Team Tankers Deep Sea v. Tauber Petrochemical (MT “TEAM TOCCATA”) – SMA No. 4441, 18 March 2022

The vessel Team Toccata was to perform a voyage from Houston to India beginning on February 27, 2020, per the charter. On March 25, 2020, the Gujarat Maritime Board issued a declaration of a Force Majeure Event at Dighi Port where the Team Toccata was due to berth after its discharge was completed at Kandla on April 19, 2020. All parties involved explored alternative ports but maintained Dighi as the discharge port. 

Team Toccata arrived at Dighi and tendered NOR on April 21 at 08.00, and the six hours of free time expired at 14.00. However, the port remained closed from then until April 23 at 13.36 (47.6 hours). The port reopened, but from April 23 at 13.36 to April 26 at 12.30 (70.9 hours) the berth was occupied by another vessel.

The owner, Team Tankers Deep Sea,  initially claimed that the charterer, Tauber Petrochemical, owed demurrage for the entire 118.5 hours of waiting at Dighi. However, after all, other disputed costs were settled on October 29, 2020, Team Tankers offered for Tauber to pay only 50% of the first 47.6 hours if they paid 100% of the second 70.9 hours.

On October 30th, Tauber responded to the offer claiming that they should not be liable for any of the 118.5 hours because of force majeure. On November 6th, Tauber sent another message to the owner agreeing to pay the entire 118.5 hours at 50% because neither party could have foreseen the effect of the COVID-19 pandemic. 

Team Tankers did not send any response to Tauber’s offer between then and January 25, 2021. On November 20, 2020, Tauber remitted the cost of 50% of the 118.5 hours (US$ 230,030.12) in good faith that it would settle the dispute.

Team Tankers did not accept Tauber’s November payment of US$ 230,030.12 as the full and final settlement and instead used it to reduce the amount Team Tankers claimed was due, leaving a balance of US$45,295 for the last 50% of the 70.9 hours. Team Tankers asserted they were owed this amount, plus interest, attorney and arbitration fees. 

Clause 6 allowed the Vessel to tender NOR “berth or no berth” but also stated, “where delay is caused to Vessel getting into berth after giving notice of readiness for any reason over which Charterer has no control, such delay shall not count as used laytime.” 

When Tauber discovered Team Tankers did not accept their payment as full and final settlement, they revised their position, arguing they did not owe any of the costs for the 118.5 disputed hours, or $167,447, due to force majeure.  A counterclaim was filed reflecting a balance due of $62,583, plus interest, attorney and arbitration fees.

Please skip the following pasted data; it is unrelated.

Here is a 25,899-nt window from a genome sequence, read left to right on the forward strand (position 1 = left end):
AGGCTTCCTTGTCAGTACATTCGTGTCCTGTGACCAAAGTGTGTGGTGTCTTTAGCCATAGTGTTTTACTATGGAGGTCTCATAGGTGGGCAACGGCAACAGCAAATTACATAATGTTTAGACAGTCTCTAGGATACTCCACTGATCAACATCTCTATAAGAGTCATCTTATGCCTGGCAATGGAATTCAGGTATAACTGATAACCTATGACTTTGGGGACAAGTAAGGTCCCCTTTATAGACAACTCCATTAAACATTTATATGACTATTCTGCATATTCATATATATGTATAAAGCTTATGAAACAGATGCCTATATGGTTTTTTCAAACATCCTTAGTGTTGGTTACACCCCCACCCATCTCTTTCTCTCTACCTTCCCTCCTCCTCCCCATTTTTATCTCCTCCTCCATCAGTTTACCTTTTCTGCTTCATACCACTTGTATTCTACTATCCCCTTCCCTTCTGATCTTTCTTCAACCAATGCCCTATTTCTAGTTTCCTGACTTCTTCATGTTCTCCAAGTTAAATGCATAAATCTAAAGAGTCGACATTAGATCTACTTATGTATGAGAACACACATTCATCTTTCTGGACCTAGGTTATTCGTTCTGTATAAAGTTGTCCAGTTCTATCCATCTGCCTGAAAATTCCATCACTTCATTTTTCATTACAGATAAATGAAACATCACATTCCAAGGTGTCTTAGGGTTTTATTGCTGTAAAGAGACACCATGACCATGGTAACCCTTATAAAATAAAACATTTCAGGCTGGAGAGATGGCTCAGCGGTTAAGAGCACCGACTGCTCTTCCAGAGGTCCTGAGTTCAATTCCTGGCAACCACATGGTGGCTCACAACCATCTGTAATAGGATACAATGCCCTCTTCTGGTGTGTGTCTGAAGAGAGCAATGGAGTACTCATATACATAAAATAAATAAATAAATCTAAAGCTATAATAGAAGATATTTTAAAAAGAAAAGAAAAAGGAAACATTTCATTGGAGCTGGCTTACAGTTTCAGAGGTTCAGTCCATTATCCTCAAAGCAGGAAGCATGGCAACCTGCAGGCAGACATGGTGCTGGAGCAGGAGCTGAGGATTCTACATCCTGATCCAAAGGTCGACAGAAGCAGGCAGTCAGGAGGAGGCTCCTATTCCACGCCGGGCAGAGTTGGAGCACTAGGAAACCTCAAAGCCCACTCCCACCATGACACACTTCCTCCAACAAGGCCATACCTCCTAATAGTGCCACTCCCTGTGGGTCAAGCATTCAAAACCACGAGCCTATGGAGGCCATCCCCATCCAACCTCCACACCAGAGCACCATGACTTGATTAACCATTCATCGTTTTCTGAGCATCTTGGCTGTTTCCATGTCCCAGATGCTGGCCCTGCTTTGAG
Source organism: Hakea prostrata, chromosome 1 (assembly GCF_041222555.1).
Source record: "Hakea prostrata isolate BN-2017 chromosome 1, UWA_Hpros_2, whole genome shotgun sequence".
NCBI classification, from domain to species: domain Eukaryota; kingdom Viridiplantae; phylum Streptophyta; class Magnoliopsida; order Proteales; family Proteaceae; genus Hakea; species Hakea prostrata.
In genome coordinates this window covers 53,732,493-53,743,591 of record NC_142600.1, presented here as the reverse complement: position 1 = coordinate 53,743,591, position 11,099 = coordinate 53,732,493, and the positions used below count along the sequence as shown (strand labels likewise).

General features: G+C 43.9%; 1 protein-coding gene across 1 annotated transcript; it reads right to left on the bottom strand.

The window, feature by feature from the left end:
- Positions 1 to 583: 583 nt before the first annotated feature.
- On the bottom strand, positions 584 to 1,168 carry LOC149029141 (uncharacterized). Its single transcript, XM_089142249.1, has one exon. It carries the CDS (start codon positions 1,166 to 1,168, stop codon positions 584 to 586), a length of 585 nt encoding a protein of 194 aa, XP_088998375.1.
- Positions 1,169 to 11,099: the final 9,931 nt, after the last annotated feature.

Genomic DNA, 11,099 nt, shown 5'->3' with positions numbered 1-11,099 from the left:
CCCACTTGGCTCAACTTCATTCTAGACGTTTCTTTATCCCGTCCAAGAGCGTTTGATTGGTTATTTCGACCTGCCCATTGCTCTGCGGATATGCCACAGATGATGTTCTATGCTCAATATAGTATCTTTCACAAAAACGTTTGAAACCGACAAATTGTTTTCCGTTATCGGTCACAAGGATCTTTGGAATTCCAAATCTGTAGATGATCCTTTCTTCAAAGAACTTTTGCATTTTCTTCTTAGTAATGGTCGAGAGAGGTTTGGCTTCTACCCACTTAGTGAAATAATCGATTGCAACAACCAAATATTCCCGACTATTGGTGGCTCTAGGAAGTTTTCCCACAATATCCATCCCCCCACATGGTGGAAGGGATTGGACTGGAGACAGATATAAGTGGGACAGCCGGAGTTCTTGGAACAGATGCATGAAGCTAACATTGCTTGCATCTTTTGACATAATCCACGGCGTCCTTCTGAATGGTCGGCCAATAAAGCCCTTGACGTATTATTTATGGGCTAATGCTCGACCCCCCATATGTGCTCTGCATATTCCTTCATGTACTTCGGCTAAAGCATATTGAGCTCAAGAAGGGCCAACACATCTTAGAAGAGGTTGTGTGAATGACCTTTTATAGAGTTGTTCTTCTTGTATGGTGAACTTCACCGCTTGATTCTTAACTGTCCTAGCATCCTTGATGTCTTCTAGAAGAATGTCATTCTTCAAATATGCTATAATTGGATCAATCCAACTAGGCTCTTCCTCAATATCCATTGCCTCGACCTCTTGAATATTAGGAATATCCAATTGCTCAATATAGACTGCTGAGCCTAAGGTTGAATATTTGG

Team Tankers contended that Tauber failed to meet its burden to prove force majeure conditions existed, and since Tauber voluntarily paid $ 230,030.12, none of this sum could be recovered.   

Force Majeure or Berth Congestion?

The panel agreed with Team Tankers that the 70.9 hours waiting at Dighi was due to port congestion, not force majeure and therefore would count in full as demurrage. The Panel used clause 6 to explain its reasoning because it stated that NOR can be tendered “berth or no berth.” 

The issue of the 47.6 hours for the port closure was a more difficult dispute to resolve. It was agreed that this time waiting was due to the pandemic, so the panel turned to the charter to see how the risk of port closure was allocated. Clause 6 allowed the Vessel to tender NOR “berth or no berth” but also stated, “where delay is caused to Vessel getting into berth after giving notice of readiness for any reason over which Charterer has no control, such delay shall not count as used laytime.”  However, the parties amended Clause 9 and agreed “reachable on her arrival” would not necessarily mean ‘available on her arrival.’ 

The amendment eliminated the argument that  Clause 9 “reachable on arrival” provision negated or inhibited the Clause 6 “has no control” provision if the berth on arrival is “reachable” but not available.” Both Voyage Charters (3d ed. 2007) at 59.21 – .28 and The Mountain Blossom, SMA 3067 (1994) supported this position.  The amendment, though, did not create an exception to laytime, only that if the berth is not “available” upon arrival, Tauber was not in breach of its Clause 9 obligation to procure a berth “reachable” upon arrival. 

The Decision

The Panel decided the delay at Dighi was a force majeure since the language of rider clause 4 included delays due to “compliance with any … order imposed by any state, local, port, or pilot(s) authorities…which by the exercise of due diligence the party concerned is unable to overcome.”

The arbitrators also ruled Tauber exercised due diligence to try to overcome the delay for Tauber, Team and their agents considered alternative discharge ports.  The panel determined the 47.6 hours did not count for it was a force majeure delay.  Team was owed $167,447 plus the value of the 70.9 hours, $76,808, for a total of $244,256.  Since Tauber had remitted $230,030, the balance due was $14,255.

Tauber was ordered to pay Team US$14,255.52 plus interest, $5,000 for attorney fees, and 60% of the arbitration fees, for a total of $21,351.87.